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The Do's and Don'ts of Video Call Etiquette

Posted by Courtney Brown on Thu, Mar 4, 2021 @ 12:10 PM

Can you believe that stay-at-home orders went into place almost a whole year ago? The COVID-19 Pandemic has caused quite the ripple in the world of office jobs.

62bThe old rule of thumb with email etiquette (as we’ve heard it) was that if it takes more than three emails to get your point across, then pick up the phone and call.

Now we have to add in the Zoom factor.

Video conferences have become the new way of holding meetings since the stay-at-home orders went into place. Google Meet, AnyMeeting, Zoom, Microsoft Teams, Ring Central, Skype… the list goes on and on. These platforms have given companies a way to connect with each other, clients, customers, and colleagues. But what is the proper etiquette for a phone call vs. a video call?

Here are some dos and don’ts of video conference etiquette.

Video chatting has so many benefits and the platforms have come a long way over the last year. But there are some things to consider as many of us enter a Zoom fatigue zone.

DO think about the agenda to be discussed. Are you sharing a PowerPoint, making an introduction for the first time, or showing a demonstration of some sort? If not, really ask yourself if a video call is 100% necessary.

DO make sure you look polished and professional while on a video call. Yes, working from home can get a bit comfortable - sometimes a little bit too comfortable – but no one wants to talk business while you are wearing your blue and pink bunny pajamas, I promise. Even if you opt for sweatpants or leggings, at least throw on a work-appropriate top. Remember: You used to wake up long before you had to be at work and actually got ready; you can do it!

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DO be sure that your background is clutter-free and looks presentable for a business call. No one wants to see your dirty laundry and cleaning supplies you haven’t touched in three months. Try to position yourself in front of a neutral background with natural lighting. Heck, throw in a plant for a little pizzazz.

DO mute yourself when you are not speaking. Dogs barking, children screaming, Peppa Pig playing on TV, Amazon packages getting delivered, lawns being mowed – it’s all background noise that can be very distracting. You may think that your microphone isn’t picking it up, but it is.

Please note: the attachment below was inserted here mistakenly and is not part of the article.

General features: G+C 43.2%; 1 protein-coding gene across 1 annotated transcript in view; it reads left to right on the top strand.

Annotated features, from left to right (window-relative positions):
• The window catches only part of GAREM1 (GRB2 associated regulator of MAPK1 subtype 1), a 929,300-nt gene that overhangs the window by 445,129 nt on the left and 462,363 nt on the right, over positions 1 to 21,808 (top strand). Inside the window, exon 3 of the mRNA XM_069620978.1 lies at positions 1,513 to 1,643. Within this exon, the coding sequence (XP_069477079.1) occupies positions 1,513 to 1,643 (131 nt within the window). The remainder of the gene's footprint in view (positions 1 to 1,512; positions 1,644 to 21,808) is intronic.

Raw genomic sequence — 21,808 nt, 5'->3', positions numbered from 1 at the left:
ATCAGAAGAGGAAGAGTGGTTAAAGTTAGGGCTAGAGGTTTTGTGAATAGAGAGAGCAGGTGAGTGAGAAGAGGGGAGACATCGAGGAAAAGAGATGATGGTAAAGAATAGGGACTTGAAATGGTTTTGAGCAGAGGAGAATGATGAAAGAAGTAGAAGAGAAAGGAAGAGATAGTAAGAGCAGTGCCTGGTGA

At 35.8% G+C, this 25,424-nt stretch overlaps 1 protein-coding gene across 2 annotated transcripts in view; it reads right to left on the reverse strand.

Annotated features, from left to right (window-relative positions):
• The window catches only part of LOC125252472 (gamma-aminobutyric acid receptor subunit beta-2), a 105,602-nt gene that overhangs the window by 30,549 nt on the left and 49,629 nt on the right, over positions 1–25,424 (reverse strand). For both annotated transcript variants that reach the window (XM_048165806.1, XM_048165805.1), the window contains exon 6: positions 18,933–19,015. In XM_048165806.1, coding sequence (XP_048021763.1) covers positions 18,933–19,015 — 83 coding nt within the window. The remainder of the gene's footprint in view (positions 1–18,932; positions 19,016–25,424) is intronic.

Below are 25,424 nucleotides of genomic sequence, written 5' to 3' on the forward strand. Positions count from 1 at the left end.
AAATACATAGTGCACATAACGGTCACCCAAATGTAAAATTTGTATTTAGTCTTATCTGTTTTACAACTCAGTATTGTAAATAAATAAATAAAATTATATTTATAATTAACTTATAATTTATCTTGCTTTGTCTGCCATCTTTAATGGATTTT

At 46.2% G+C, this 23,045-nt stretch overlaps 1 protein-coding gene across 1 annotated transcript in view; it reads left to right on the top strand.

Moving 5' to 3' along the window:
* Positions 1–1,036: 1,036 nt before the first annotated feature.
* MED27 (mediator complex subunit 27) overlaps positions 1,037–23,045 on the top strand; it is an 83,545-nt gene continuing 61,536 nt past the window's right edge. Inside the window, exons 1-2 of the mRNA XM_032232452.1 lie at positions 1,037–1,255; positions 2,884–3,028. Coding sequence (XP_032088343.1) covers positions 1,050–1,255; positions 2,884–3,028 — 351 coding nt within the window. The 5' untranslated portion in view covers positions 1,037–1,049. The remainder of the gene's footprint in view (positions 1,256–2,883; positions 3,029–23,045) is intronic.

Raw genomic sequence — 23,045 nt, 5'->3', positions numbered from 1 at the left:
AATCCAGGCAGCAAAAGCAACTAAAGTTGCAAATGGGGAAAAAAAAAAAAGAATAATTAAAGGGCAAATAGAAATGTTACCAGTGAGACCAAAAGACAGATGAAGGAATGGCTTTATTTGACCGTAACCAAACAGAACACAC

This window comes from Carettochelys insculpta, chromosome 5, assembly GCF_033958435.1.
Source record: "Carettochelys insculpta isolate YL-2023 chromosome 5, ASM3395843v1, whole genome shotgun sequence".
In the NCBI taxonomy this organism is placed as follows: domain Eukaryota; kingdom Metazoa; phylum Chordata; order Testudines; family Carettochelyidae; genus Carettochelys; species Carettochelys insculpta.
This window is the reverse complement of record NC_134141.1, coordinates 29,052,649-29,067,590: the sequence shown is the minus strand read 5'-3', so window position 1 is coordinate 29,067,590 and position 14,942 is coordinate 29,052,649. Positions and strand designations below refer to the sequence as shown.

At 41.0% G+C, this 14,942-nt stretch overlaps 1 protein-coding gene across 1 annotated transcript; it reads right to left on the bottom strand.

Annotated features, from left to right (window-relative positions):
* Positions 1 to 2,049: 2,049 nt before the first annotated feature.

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DON’T be late. There is nothing more awkward than staring at yourself on a video call while you wait for the others to join, so don’t make them wait. Early is on time, on time is late, and late is never acceptable.

DON’T have non-work-related pages open if you are going to be doing a screen share or presentation. Others do not need to see the new jeans you are ordering, the kitchen chairs that you are trying to buy for cheaper on Facebook Marketplace, or the gift you are in the process of ordering for your grandmother. Just close them and revisit them later.

DON’T wait until the last minute to change your phone call to a video conference. Injuries may occur if you tell someone that they need to be video-ready in less than 2 minutes. Avoid others from having to run around trying to find a non-wrinkly shirt, forcing a brush through knotted hair, and slapping on some makeup – give them a reasonable amount of time to make whatever adjustments need to be made. But in the same token, maybe you should always be ready for that scenario?

Whether you are an emailer, phone caller, or video conferencer, consider all of these things when planning your next meeting. I’m sure everyone involved will appreciate it.

Happy 1-year work-at-home-versary! Please give us a CALL to set up a free consultation.

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